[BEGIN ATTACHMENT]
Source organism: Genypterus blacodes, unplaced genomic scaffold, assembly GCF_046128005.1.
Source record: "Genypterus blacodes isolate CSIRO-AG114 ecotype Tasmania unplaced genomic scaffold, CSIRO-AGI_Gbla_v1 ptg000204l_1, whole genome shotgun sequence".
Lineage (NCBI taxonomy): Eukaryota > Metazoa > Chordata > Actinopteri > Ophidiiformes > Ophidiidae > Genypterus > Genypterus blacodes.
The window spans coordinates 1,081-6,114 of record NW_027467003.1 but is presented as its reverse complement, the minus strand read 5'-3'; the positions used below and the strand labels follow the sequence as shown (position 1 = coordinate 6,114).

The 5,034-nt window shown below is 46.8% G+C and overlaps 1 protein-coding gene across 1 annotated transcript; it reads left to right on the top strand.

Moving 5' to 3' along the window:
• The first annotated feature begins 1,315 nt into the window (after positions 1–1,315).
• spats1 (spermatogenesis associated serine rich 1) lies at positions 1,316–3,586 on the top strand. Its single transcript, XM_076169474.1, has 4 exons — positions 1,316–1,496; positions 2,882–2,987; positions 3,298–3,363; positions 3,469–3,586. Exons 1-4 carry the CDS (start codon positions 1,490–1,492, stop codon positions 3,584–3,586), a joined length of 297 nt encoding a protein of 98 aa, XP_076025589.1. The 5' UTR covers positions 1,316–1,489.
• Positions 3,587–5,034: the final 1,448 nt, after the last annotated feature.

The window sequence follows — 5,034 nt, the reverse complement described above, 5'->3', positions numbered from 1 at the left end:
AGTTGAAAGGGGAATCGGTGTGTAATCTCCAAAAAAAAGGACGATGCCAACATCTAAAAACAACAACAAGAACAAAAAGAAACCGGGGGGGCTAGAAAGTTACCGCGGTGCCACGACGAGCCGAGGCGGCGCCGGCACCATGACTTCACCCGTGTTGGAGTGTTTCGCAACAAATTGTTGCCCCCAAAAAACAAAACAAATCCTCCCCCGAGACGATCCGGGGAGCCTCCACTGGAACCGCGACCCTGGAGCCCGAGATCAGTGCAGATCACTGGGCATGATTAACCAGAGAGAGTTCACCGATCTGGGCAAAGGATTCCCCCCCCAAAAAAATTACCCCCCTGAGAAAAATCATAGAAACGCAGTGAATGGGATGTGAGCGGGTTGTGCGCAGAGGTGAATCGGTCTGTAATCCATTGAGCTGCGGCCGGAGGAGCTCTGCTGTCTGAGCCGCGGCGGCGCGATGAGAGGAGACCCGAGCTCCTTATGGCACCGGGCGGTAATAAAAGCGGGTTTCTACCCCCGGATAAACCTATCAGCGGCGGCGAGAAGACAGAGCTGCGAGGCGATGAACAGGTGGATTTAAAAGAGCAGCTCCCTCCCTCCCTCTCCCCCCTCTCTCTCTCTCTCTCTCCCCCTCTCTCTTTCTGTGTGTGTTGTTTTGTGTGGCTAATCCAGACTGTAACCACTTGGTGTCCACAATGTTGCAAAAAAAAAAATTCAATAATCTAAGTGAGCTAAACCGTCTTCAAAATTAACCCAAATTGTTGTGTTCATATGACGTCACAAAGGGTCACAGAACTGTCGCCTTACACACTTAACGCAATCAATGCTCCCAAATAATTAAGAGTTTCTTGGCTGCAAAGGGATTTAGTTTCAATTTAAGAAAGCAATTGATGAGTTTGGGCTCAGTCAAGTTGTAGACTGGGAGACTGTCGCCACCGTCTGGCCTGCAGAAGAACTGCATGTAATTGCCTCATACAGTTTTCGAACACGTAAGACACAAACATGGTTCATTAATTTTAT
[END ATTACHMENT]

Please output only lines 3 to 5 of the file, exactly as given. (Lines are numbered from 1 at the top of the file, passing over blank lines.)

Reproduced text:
Lineage (NCBI taxonomy): Eukaryota > Metazoa > Chordata > Actinopteri > Ophidiiformes > Ophidiidae > Genypterus > Genypterus blacodes.
The window spans coordinates 1,081-6,114 of record NW_027467003.1 but is presented as its reverse complement, the minus strand read 5'-3'; the positions used below and the strand labels follow the sequence as shown (position 1 = coordinate 6,114).

The 5,034-nt window shown below is 46.8% G+C and overlaps 1 protein-coding gene across 1 annotated transcript; it reads left to right on the top strand.